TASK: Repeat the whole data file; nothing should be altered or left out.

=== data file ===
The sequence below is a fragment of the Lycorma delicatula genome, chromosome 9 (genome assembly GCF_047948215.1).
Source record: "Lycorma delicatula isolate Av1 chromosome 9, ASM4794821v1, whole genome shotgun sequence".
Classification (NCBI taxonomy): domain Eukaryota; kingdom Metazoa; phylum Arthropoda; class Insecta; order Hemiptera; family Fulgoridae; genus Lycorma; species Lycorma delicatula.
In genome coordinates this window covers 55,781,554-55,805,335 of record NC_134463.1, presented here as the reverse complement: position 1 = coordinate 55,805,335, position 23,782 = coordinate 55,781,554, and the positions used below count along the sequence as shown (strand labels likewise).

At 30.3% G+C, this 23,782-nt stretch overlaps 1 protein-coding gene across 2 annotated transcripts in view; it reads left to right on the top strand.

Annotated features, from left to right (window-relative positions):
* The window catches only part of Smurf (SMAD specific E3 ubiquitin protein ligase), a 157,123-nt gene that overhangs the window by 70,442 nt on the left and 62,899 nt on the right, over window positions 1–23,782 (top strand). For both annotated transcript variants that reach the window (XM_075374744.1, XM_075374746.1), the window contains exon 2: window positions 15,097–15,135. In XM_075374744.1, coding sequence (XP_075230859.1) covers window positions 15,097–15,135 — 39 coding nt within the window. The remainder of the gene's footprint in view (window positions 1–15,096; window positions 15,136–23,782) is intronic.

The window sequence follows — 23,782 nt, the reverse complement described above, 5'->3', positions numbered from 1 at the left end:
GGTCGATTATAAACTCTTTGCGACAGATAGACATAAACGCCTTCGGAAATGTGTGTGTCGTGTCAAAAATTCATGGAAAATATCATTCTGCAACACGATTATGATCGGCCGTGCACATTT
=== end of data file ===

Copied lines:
The sequence below is a fragment of the Lycorma delicatula genome, chromosome 9 (genome assembly GCF_047948215.1).
Source record: "Lycorma delicatula isolate Av1 chromosome 9, ASM4794821v1, whole genome shotgun sequence".
Classification (NCBI taxonomy): domain Eukaryota; kingdom Metazoa; phylum Arthropoda; class Insecta; order Hemiptera; family Fulgoridae; genus Lycorma; species Lycorma delicatula.
In genome coordinates this window covers 55,781,554-55,805,335 of record NC_134463.1, presented here as the reverse complement: position 1 = coordinate 55,805,335, position 23,782 = coordinate 55,781,554, and the positions used below count along the sequence as shown (strand labels likewise).

At 30.3% G+C, this 23,782-nt stretch overlaps 1 protein-coding gene across 2 annotated transcripts in view; it reads left to right on the top strand.

Annotated features, from left to right (window-relative positions):
* The window catches only part of Smurf (SMAD specific E3 ubiquitin protein ligase), a 157,123-nt gene that overhangs the window by 70,442 nt on the left and 62,899 nt on the right, over window positions 1–23,782 (top strand). For both annotated transcript variants that reach the window (XM_075374744.1, XM_075374746.1), the window contains exon 2: window positions 15,097–15,135. In XM_075374744.1, coding sequence (XP_075230859.1) covers window positions 15,097–15,135 — 39 coding nt within the window. The remainder of the gene's footprint in view (window positions 1–15,096; window positions 15,136–23,782) is intronic.

The window sequence follows — 23,782 nt, the reverse complement described above, 5'->3', positions numbered from 1 at the left end:
GGTCGATTATAAACTCTTTGCGACAGATAGACATAAACGCCTTCGGAAATGTGTGTGTCGTGTCAAAAATTCATGGAAAATATCATTCTGCAACACGATTATGATCGGCCGTGCACATTT